HBO Hack

I was interviewed on Sky News on Tuesday 8 August discussing the HBO hack.

It’s hard to get all of the interesting points about an issue into a quick news interview; the key points about the story from my perspective are:

  • The stealing and leaking of Game of Thrones scripts before the episodes air gives the criminals their headlines, but HBO are probably far more concerned with the internal documents which have been breached
  • This parallels with the Sony hack a few years ago, in which many embarrassing internal emails were leaked and which ultimately led to the Co-Chair of Sony, Amy Pascal, stepping down
  • In HBO’s case, it seems that thousands of internal documents have been stolen, from personal information of employees through to legal and financial documents of the corporation
  • There are reports that Game of Thrones actors’ personal contact details, including phone numbers and email addresses, have been leaked
  • From reports, we can deduce that one person’s machine has definitely been compromised, a top executive who seems to be the Vice-President for Film Programming. Login details for dozens of her online accounts have been released by the criminals, including possibly her work email
  • I would speculate, as I mentioned in the Sky News interview, that the attack was most likely carried out by a spear-phishing email which compromised the VP for Film Programming, but there are of course many other scenarios which could have facilitated the attack. Film and TV studios work with many third parties, so a third party could have been leveraged as a means of attacking HBO. An episode of Game of Thrones was recently leaked via Star India, one of HBO’s distribution partners, so it is feasible that there is a link here, for example one scenario being that Star India (or another third party) was compromised and used as a vehicle to send a spear-phishing email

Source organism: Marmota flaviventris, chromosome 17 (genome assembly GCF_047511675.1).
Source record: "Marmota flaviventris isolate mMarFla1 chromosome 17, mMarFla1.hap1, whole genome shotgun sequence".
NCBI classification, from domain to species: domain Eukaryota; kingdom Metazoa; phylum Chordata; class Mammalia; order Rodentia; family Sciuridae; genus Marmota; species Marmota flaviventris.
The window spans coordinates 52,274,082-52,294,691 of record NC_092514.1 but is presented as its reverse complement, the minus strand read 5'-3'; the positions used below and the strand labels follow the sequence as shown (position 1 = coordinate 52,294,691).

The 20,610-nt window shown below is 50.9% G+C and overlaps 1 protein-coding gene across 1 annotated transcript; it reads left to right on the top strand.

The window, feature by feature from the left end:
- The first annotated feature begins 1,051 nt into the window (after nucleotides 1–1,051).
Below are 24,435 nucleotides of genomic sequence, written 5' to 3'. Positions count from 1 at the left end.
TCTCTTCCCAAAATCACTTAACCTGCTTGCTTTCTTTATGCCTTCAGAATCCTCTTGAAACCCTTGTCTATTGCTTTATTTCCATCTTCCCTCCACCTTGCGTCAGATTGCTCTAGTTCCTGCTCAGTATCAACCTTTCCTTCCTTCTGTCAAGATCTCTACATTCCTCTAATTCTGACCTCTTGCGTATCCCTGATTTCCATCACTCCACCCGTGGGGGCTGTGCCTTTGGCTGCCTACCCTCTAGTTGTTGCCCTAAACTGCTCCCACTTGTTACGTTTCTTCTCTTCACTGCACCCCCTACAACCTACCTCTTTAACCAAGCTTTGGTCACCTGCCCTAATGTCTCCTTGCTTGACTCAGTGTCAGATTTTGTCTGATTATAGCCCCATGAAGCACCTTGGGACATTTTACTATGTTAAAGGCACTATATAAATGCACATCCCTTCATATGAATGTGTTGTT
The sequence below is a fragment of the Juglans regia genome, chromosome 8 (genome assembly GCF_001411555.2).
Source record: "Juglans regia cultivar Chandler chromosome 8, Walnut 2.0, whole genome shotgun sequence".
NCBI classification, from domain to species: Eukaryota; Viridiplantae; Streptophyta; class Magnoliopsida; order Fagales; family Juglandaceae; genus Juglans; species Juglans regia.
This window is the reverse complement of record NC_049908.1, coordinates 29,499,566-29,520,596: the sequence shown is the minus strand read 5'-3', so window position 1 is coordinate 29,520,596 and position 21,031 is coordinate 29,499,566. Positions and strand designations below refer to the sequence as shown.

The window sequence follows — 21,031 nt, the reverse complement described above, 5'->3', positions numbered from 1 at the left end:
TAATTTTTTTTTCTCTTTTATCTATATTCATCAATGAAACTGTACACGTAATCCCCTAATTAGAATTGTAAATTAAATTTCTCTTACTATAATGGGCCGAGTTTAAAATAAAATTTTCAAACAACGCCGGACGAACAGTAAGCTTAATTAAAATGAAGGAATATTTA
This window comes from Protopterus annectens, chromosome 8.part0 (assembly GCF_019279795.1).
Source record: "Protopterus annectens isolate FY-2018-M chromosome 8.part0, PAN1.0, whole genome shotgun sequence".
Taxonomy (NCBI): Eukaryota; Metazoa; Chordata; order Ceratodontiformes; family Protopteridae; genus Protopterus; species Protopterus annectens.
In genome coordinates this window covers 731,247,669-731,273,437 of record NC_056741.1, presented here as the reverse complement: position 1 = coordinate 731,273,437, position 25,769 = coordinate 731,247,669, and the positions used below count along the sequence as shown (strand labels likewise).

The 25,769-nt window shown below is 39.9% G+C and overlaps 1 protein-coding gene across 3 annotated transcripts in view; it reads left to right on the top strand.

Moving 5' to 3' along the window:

• HBO are claiming that their internal email network has not been fully compromised
  • The criminals are claiming that they have 1.5 terabytes of HBO data, which could just come from compromising one machine
  • The attackers seemingly sent a ransom note to HBO, which has now been made public, in which they ask for ~$6m in bitcoin. They claim that they have spent six months on the attack and that ~$6m represents six months of their income. This is a novel way of calculating a ransom demand, to say the least. Despite this, the criminals also say that the attack was not financially motivated, that they are white-hats and that HBO should see them as partners. Like all good protection rackets, it seems they are trying to frame this as an on-going business relationship.
  • If the attackers really spent six months on the attack, it’s quite surprising that they didn’t get more than 1.5 terabytes of data
  • $6m is a lot of money, especially in bitcoin: only approximately 900 accounts in the world have over $6m worth of bitcoin in them
  • The timing of this attack could be particularly difficult for HBO, coming when AT&T are looking to close their acquisition of Time Warner (who own HBO) for $85bn
  • As an update, since the Sky News piece a few days ago, the attackers have claimed that HBO offered them a $250,000 “bug bounty” as part of their negotiations; HBO seem to be claiming that they made this offer as a delay tactic:

By Dr Jessica Barker